It is of course impossible to know for certain how far might prices fall, given these estimated overvaluations. However, history suggests that the housing market goes through a correction when we experience the types of interest rate shocks and valuation excesses we’re seeing today.
In 2022 alone, the Federal Reserve’s four hikes had increased rates by a combined 2.25 percentage points as of early August. As of this writing, the average 30-year fixed-rate mortgage is around 6.05% versus just 3% at the start of the year. In April, the U.S. housing market started to show signs of softening. Redfin data illustrates that as of July 30, there has been a sharp uptick in the number of listed homes that have had price drops.
Suddenly, the housing market softened in 2022
Of course, in some cases, it may simply be that growth in local industry has yet to catch up. For example, although Austin and Phoenix are probably quite similar, Phoenix shows up as more overvalued. Both metro areas have diverse industries and have been attracting more people. It’s just that in Phoenix, home prices have gotten a bit ahead of what the fundamentals suggest they should be, according to our framework.
How overheated is your local housing market now?
Chart description: This representative list segments major metros into the buckets “overvalued,” “moderately overvalued” and “not overvalued” based on our analysis of local housing market valuations. Based on our analysis, housing markets categorized as either “overvalued” or “moderately overvalued” could potentially see price decreases in the near future, while home values in metros in the “not overvalued” bucket will likely hold steady.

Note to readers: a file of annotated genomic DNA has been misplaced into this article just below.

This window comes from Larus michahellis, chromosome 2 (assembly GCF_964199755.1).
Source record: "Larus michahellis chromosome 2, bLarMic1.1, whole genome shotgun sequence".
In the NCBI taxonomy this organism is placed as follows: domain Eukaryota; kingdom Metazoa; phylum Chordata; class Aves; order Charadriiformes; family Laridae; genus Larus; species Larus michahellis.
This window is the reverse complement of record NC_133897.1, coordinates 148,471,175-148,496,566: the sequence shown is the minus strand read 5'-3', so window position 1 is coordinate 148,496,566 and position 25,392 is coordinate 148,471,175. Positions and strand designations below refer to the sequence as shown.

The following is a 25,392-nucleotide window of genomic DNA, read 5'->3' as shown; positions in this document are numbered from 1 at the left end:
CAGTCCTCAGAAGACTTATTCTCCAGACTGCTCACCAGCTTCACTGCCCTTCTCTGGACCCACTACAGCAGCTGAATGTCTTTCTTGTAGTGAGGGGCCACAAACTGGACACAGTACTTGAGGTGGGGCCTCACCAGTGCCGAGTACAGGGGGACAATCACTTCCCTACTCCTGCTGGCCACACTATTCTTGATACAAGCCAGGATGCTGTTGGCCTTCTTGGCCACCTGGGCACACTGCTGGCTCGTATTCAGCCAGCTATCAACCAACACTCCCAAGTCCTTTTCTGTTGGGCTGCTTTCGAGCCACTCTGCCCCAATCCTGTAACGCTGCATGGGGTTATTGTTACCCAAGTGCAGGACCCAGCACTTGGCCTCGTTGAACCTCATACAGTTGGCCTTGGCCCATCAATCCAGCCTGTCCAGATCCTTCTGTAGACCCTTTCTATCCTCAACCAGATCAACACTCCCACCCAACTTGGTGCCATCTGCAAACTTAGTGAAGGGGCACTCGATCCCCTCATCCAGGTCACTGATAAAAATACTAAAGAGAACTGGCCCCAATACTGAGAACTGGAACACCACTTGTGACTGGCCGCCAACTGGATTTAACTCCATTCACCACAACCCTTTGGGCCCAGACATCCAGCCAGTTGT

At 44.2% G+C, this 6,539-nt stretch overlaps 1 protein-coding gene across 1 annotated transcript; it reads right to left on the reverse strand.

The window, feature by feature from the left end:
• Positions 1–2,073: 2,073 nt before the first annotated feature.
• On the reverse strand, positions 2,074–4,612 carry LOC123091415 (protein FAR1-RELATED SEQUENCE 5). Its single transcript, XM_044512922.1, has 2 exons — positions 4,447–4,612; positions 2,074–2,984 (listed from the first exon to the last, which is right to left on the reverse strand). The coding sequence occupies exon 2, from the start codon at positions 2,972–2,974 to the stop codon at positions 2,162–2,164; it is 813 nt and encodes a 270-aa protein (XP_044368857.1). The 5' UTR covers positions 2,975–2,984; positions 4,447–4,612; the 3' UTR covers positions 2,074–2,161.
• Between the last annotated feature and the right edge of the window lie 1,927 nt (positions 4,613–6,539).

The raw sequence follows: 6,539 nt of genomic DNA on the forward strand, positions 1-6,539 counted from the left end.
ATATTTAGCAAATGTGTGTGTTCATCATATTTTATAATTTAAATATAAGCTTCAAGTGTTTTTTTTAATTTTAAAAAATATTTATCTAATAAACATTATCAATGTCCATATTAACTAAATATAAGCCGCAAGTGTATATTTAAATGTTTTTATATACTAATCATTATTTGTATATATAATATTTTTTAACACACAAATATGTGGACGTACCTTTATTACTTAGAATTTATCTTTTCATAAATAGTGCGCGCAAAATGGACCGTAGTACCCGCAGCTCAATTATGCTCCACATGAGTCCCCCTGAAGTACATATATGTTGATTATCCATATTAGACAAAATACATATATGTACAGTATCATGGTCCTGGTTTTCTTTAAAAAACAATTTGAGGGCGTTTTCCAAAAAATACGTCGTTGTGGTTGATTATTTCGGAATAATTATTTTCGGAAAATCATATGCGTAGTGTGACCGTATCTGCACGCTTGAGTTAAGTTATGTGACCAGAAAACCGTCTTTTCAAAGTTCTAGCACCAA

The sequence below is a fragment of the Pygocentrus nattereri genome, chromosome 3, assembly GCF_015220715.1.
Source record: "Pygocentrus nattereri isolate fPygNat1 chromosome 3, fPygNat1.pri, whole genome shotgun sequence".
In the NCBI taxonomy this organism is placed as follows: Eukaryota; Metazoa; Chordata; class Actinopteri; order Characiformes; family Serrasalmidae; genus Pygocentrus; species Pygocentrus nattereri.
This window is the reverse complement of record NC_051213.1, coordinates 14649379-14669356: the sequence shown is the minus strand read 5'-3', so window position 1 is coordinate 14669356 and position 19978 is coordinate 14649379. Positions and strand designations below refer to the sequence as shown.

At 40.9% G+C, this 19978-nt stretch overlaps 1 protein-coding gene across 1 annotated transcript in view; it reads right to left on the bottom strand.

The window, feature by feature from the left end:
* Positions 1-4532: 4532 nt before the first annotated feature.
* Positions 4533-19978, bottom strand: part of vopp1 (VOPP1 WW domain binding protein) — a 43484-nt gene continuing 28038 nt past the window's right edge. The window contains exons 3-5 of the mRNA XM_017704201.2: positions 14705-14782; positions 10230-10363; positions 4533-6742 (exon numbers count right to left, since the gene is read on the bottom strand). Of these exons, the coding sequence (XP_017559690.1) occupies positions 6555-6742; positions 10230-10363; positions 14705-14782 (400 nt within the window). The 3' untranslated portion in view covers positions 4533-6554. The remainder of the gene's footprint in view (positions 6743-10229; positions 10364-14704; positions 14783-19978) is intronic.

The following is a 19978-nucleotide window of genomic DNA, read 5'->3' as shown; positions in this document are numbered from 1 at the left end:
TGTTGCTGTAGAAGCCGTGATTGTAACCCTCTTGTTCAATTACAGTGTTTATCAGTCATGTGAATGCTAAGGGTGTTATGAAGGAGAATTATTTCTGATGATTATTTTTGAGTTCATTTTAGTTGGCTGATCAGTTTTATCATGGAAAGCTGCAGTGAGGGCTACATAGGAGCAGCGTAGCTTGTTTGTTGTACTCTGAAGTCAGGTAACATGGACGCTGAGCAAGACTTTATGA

How might this information affect decisions?
We always tell clients that first and foremost they should consider their needs and goals. Specific market data alone should not drive their decisions.
That said, this information about the housing market can prove useful. For example, this spring, a client received unsolicited offers to sell his Tampa vacation home at a price that was double what he’d paid for the property just one year ago. Given that the Tampa area might see a price correction, he was well advised to consider selling.
In contrast, if you plan to live five years or more in an area that is currently overvalued, you still have ample time to wait out the potential housing market correction.
Clearly your time horizon and the use to which you intend to put the property (primary residence or vacation home) should shape your decisions. In addition, you may want to keep these sound principles in mind:
- Pricing adjustments and comparisons—Buyers should look hard at supposed bargains right now. Markdowns and comparisons to recent sales (in the last six to 12 months) may be no bargain but instead a sign that the initial asking price or local market were inflated.
- Local expertise—Given that pricing a property for sale is tricky in today’s softening market, sellers should be sure to work with a seasoned realtor who knows the local market and luxury space. They also might have to be flexible when negotiating final terms.
- Mortgage structure—When valuations are lowering and interest rates have risen, buyers may want to more carefully consider the size of their down payments (to maintain sufficient equity) and determine whether a fixed-interest or an interest-only mortgage makes more sense. You might also look into tax-aware borrowing strategies that would help lower the effective borrowing rate.
Get all the facts before you make your decision. Speak with your J.P. Morgan team about what is happening in your area. Discuss financing strategies that make sense in the context of your circumstances. And make sure that whatever you decide, it supports your overarching, long-term goals.